• Motorola WiNG5 WLAN vs. Hub-and-spoke Solutions #211114 issues. Without proper network prioritization in place, it is prudent to place controllers at remote sites to ensure consistent and stable wireless access.” It should be noted that the least expensive configuration of Cisco 5508 WLAN controller available at the CDW website in April 2011 is $7,863.99. Because Motorola provides intelligence in each AP, no such requirement for quality-of- service and/or local controllers exists. Traffic Flow Tolly engineers configured each system according to manufacturer’s instructions. Once the systems were operational, engineers initiated a session between two WLAN clients that were co-located in the same simulated branch office but were associated with different APs. Engineers verified the traffic flow by connecting a network trace tool at the central location. As expected, the Motorola intelligent APs were able to provide a traffic path between the clients on the different, co-located APs that kept all traffic locally. No traffic traversed the WAN. With Cisco’s APs configured to the local switching mode (provided by the Cisco hybrid remote edge AP), traffic between local clients on the same or different APs also remains local to the branch office. Conversely, the Vendor X solutions natively conducted all inter-AP communications via the controller deployed in the central location. In fact, in the hub-and-spoke scenarios, all traffic traverses the WAN twice - once as the source AP tunnels the traffic to the “hub” and again when the “hub” directs the traffic back to the target AP at the same branch location. With Vendor X, its branch-office WLAN controller would need to be deployed at each and every branch office to provide the WAN efficiency of the Motorola solution. As noted, this causes the session traffic, which both originates and terminates in the remote office, to traverse the WAN two times - out and back - before being delivered. Not only does this waste precious WAN resource for no good reason but it introduces latency - delay - into the communication. The amount of delay will depend on the speed of the WAN link as well as how congested that link is. With latency-sensitive applications like VoIP and interactive video, the delay alone could be an issue. Site Survivability and Motorola’s Distributed Intelligence As noted earlier, the controller in traditional, hub-and-spoke implementations provides key management and operations functions for the APs in the system. In situations where the WAN link connecting a given “spoke” to the “hub” becomes unavailable, the WLAN users at the branch office can experience degraded communications even within the branch office. Tolly engineers evaluated the availability to branch-office WLAN clients of several key functions when the WAN link between the remote branch and the main location was unavailable. Table 2 summarizes the results.© 2011 TOLLY ENTERPRISES, LLC Tolly.com PAGE 7 OF 16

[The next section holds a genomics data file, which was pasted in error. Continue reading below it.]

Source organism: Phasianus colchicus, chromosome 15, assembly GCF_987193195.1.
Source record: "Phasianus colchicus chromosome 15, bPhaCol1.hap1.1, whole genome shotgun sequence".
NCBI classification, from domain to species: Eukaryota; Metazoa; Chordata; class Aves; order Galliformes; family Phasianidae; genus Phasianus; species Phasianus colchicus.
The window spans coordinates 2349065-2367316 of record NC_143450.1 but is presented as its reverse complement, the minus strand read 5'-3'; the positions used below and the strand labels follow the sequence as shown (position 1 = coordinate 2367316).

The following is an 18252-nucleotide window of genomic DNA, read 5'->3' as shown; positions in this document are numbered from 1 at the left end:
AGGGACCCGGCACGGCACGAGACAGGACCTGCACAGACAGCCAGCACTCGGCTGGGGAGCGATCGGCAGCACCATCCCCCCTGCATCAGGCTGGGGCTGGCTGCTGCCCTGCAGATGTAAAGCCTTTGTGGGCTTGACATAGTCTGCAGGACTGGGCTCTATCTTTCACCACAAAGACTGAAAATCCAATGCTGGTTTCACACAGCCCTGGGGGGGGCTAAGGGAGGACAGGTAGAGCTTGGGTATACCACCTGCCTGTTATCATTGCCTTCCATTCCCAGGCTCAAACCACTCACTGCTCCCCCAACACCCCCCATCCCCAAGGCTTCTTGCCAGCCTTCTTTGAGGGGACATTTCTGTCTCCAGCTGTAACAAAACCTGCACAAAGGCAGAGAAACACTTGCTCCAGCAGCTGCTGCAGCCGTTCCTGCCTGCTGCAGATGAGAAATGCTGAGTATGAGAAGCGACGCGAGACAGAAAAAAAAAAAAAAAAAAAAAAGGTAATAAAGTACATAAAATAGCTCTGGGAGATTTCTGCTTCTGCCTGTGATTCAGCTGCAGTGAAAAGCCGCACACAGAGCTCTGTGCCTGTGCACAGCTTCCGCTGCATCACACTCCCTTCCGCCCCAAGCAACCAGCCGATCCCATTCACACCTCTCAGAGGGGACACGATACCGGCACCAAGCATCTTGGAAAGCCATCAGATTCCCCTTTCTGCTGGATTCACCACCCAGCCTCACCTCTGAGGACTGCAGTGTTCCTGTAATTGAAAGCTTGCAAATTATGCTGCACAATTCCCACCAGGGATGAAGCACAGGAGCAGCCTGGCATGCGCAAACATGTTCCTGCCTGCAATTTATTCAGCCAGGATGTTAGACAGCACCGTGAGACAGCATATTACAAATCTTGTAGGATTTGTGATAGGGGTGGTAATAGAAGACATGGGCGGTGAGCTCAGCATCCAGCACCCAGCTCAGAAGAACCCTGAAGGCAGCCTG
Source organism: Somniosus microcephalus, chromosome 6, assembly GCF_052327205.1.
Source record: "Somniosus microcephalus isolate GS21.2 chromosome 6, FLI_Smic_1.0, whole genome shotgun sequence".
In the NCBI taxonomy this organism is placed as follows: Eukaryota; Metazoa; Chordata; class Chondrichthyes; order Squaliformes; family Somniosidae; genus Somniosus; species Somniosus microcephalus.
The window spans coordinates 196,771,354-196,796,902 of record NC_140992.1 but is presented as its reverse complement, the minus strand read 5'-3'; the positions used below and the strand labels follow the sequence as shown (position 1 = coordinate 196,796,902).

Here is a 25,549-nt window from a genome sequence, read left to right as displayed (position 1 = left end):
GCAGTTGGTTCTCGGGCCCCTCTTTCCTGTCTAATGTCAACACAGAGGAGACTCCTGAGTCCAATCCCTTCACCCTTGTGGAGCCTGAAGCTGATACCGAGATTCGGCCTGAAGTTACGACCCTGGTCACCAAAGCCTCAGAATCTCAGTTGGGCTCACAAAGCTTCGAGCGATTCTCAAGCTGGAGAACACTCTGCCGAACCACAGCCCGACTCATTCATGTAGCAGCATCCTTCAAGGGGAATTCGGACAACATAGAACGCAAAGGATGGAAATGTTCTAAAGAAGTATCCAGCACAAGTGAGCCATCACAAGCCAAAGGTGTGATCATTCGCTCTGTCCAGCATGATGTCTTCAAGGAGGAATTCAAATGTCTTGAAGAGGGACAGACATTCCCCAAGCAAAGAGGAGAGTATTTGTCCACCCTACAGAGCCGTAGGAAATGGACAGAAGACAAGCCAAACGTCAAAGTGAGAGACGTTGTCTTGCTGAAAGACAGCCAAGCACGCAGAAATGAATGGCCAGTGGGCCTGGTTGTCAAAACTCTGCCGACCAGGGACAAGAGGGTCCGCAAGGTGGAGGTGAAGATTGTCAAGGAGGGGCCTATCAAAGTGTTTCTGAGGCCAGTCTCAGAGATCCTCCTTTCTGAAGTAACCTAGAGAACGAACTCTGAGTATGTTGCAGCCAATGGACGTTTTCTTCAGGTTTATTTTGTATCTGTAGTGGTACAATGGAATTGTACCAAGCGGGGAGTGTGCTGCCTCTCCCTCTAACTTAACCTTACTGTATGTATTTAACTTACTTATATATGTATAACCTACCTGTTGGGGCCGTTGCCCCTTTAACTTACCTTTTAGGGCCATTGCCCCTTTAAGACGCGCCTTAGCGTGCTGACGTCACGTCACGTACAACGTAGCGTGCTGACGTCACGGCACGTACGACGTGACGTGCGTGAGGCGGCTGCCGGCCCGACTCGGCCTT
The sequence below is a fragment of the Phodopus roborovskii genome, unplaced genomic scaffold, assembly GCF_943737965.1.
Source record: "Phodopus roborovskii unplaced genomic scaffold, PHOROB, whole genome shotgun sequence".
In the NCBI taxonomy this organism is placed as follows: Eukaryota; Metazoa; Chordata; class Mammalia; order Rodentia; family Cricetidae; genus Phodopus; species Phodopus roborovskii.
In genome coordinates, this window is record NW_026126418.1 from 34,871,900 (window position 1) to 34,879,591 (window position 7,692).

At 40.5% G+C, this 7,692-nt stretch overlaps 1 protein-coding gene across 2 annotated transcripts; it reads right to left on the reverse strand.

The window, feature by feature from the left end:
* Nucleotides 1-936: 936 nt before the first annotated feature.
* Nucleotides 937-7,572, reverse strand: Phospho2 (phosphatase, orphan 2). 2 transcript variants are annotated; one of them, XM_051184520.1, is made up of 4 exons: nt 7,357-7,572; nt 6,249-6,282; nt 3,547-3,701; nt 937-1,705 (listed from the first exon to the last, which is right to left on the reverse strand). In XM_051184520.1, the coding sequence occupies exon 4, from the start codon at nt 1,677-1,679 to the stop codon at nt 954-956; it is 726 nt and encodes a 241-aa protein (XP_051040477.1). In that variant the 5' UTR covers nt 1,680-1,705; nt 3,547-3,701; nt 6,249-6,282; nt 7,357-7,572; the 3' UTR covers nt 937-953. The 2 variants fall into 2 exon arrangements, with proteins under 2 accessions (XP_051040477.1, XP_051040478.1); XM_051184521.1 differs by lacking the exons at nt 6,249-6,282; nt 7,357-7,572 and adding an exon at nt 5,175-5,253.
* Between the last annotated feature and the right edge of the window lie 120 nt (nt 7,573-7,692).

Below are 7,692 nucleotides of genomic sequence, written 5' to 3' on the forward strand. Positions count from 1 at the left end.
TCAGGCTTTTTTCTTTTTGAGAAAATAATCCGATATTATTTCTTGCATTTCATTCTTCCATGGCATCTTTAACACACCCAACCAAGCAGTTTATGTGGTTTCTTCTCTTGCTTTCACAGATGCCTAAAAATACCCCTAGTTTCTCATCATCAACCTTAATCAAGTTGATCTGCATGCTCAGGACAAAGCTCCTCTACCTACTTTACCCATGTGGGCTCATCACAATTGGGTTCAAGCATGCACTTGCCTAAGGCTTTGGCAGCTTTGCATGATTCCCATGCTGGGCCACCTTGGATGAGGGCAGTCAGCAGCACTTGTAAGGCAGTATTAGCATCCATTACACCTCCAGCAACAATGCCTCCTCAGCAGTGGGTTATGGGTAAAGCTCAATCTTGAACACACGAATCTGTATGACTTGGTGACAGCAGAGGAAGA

• Motorola WiNG5 WLAN vs. Hub-and-spoke Solutions #211114 Security Authentication In a typical enterprise environment, a wired or WLAN client connecting to the network would be authenticated via a dedicated security authentication server. (That is, a RADIUS server that is not integrated into in the WLAN controller.) Authentication requests for branch-office WLAN users are typically relayed to the central site where they are processed. When the WAN is offline, neither Cisco nor Vendor X can authenticate any new users until the link to the controller is available. (Cisco does allow the user to provide for a backup RADIUS server located at each branch office site.) Furthermore, should existing users reach time-out periods for their credentials, they can no longer access protected resources. Because the Motorola system supports a RADIUS server on-board its access points, new users can be authenticated even in situations where the APs have no link to the controller. (This feature requires configuration.) Local Bridging/Switching Both Cisco and Vendor X solutions support local bridging/switching mode, and in the event of a controller failure, can be configured to switch data locally, operating Site Survivability WLAN Functionality Available at Disconnected Branch Office Feature Motorola Cisco Systems Vendor X Authentication 1 Local Bridging 2 2 Fast Roaming Firewall Enforcement RF Interference Remediation Notes: 1. Motorola caches RADIUS credentials of existing clients. 2. Must be configured Source: Tolly, April 2011 Table 2© 2011 TOLLY ENTERPRISES, LLC Tolly.com PAGE 8 OF 16